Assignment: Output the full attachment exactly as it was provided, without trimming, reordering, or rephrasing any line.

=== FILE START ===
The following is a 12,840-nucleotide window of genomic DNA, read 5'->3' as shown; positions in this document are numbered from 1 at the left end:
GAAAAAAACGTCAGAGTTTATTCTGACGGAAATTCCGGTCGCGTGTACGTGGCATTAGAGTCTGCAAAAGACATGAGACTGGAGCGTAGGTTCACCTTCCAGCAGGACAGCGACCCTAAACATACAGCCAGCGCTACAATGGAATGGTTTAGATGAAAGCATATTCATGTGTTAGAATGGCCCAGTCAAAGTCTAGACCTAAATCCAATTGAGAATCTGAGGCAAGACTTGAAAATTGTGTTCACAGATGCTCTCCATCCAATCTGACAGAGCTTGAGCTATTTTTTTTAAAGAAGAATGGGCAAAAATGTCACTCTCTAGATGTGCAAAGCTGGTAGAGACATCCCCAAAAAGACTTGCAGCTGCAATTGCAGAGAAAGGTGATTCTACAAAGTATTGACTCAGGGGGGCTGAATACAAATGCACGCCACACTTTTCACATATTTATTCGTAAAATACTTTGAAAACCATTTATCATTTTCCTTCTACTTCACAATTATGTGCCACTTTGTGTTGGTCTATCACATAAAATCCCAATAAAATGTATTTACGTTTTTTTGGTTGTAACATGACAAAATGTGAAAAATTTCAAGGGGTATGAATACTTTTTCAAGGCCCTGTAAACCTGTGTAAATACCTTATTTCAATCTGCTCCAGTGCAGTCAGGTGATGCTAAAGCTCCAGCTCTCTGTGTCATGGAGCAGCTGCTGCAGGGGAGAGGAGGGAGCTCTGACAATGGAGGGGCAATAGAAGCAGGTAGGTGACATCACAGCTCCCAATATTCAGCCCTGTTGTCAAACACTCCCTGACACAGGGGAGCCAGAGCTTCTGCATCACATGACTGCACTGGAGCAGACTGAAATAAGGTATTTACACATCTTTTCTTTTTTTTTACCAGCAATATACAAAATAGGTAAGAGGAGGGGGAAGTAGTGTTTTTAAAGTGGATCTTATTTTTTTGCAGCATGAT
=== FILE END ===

The following is a 12,840-nucleotide window of genomic DNA, read 5'->3' as shown; positions in this document are numbered from 1 at the left end:
GAAAAAAACGTCAGAGTTTATTCTGACGGAAATTCCGGTCGCGTGTACGTGGCATTAGAGTCTGCAAAAGACATGAGACTGGAGCGTAGGTTCACCTTCCAGCAGGACAGCGACCCTAAACATACAGCCAGCGCTACAATGGAATGGTTTAGATGAAAGCATATTCATGTGTTAGAATGGCCCAGTCAAAGTCTAGACCTAAATCCAATTGAGAATCTGAGGCAAGACTTGAAAATTGTGTTCACAGATGCTCTCCATCCAATCTGACAGAGCTTGAGCTATTTTTTTTAAAGAAGAATGGGCAAAAATGTCACTCTCTAGATGTGCAAAGCTGGTAGAGACATCCCCAAAAAGACTTGCAGCTGCAATTGCAGAGAAAGGTGATTCTACAAAGTATTGACTCAGGGGGGCTGAATACAAATGCACGCCACACTTTTCACATATTTATTCGTAAAATACTTTGAAAACCATTTATCATTTTCCTTCTACTTCACAATTATGTGCCACTTTGTGTTGGTCTATCACATAAAATCCCAATAAAATGTATTTACGTTTTTTTGGTTGTAACATGACAAAATGTGAAAAATTTCAAGGGGTATGAATACTTTTTCAAGGCCCTGTAAACCTGTGTAAATACCTTATTTCAATCTGCTCCAGTGCAGTCAGGTGATGCTAAAGCTCCAGCTCTCTGTGTCATGGAGCAGCTGCTGCAGGGGAGAGGAGGGAGCTCTGACAATGGAGGGGCAATAGAAGCAGGTAGGTGACATCACAGCTCCCAATATTCAGCCCTGTTGTCAAACACTCCCTGACACAGGGGAGCCAGAGCTTCTGCATCACATGACTGCACTGGAGCAGACTGAAATAAGGTATTTACACATCTTTTCTTTTTTTTTACCAGCAATATACAAAATAGGTAAGAGGAGGGGGAAGTAGTGTTTTTAAAGTGGATCTTATTTTTTTGCAGCATGAT